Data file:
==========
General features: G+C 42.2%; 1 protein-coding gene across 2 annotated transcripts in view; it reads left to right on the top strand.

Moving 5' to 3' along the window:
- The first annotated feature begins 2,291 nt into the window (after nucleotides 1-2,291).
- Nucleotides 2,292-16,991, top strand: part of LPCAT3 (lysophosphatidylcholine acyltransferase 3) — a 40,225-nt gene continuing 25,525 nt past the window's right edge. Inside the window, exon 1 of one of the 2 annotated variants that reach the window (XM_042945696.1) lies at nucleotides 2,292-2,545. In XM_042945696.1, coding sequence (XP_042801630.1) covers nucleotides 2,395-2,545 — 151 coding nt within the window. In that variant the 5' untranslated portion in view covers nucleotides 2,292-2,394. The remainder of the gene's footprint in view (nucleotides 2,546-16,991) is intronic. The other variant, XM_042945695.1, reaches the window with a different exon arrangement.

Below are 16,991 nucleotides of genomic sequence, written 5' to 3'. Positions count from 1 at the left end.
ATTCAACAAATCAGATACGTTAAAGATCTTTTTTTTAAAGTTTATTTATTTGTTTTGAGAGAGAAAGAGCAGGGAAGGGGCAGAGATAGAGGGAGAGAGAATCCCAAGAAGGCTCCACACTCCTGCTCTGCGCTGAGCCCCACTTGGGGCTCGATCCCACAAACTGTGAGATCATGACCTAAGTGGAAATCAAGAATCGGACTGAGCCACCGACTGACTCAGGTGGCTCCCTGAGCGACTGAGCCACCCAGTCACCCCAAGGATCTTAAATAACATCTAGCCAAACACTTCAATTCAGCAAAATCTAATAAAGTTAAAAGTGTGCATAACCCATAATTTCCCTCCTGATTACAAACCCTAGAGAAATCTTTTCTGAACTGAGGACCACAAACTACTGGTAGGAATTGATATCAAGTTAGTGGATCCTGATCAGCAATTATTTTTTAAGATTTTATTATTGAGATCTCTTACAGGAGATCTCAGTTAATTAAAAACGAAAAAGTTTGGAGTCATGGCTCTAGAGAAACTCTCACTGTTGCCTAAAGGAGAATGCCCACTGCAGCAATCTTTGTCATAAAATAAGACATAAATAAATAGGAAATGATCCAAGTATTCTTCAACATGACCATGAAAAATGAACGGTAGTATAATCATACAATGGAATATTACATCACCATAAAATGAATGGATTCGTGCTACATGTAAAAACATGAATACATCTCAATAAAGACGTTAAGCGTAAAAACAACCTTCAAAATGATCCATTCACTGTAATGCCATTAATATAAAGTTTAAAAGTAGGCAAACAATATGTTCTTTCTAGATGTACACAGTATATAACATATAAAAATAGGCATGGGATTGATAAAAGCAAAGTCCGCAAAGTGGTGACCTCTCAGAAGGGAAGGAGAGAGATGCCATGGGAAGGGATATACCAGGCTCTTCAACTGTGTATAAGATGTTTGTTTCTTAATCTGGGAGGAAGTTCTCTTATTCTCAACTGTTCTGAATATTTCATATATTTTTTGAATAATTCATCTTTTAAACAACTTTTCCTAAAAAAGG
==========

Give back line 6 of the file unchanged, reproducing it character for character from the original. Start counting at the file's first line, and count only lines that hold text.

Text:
ATTCAACAAATCAGATACGTTAAAGATCTTTTTTTTAAAGTTTATTTATTTGTTTTGAGAGAGAAAGAGCAGGGAAGGGGCAGAGATAGAGGGAGAGAGAATCCCAAGAAGGCTCCACACTCCTGCTCTGCGCTGAGCCCCACTTGGGGCTCGATCCCACAAACTGTGAGATCATGACCTAAGTGGAAATCAAGAATCGGACTGAGCCACCGACTGACTCAGGTGGCTCCCTGAGCGACTGAGCCACCCAGTCACCCCAAGGATCTTAAATAACATCTAGCCAAACACTTCAATTCAGCAAAATCTAATAAAGTTAAAAGTGTGCATAACCCATAATTTCCCTCCTGATTACAAACCCTAGAGAAATCTTTTCTGAACTGAGGACCACAAACTACTGGTAGGAATTGATATCAAGTTAGTGGATCCTGATCAGCAATTATTTTTTAAGATTTTATTATTGAGATCTCTTACAGGAGATCTCAGTTAATTAAAAACGAAAAAGTTTGGAGTCATGGCTCTAGAGAAACTCTCACTGTTGCCTAAAGGAGAATGCCCACTGCAGCAATCTTTGTCATAAAATAAGACATAAATAAATAGGAAATGATCCAAGTATTCTTCAACATGACCATGAAAAATGAACGGTAGTATAATCATACAATGGAATATTACATCACCATAAAATGAATGGATTCGTGCTACATGTAAAAACATGAATACATCTCAATAAAGACGTTAAGCGTAAAAACAACCTTCAAAATGATCCATTCACTGTAATGCCATTAATATAAAGTTTAAAAGTAGGCAAACAATATGTTCTTTCTAGATGTACACAGTATATAACATATAAAAATAGGCATGGGATTGATAAAAGCAAAGTCCGCAAAGTGGTGACCTCTCAGAAGGGAAGGAGAGAGATGCCATGGGAAGGGATATACCAGGCTCTTCAACTGTGTATAAGATGTTTGTTTCTTAATCTGGGAGGAAGTTCTCTTATTCTCAACTGTTCTGAATATTTCATATATTTTTTGAATAATTCATCTTTTAAACAACTTTTCCTAAAAAAGG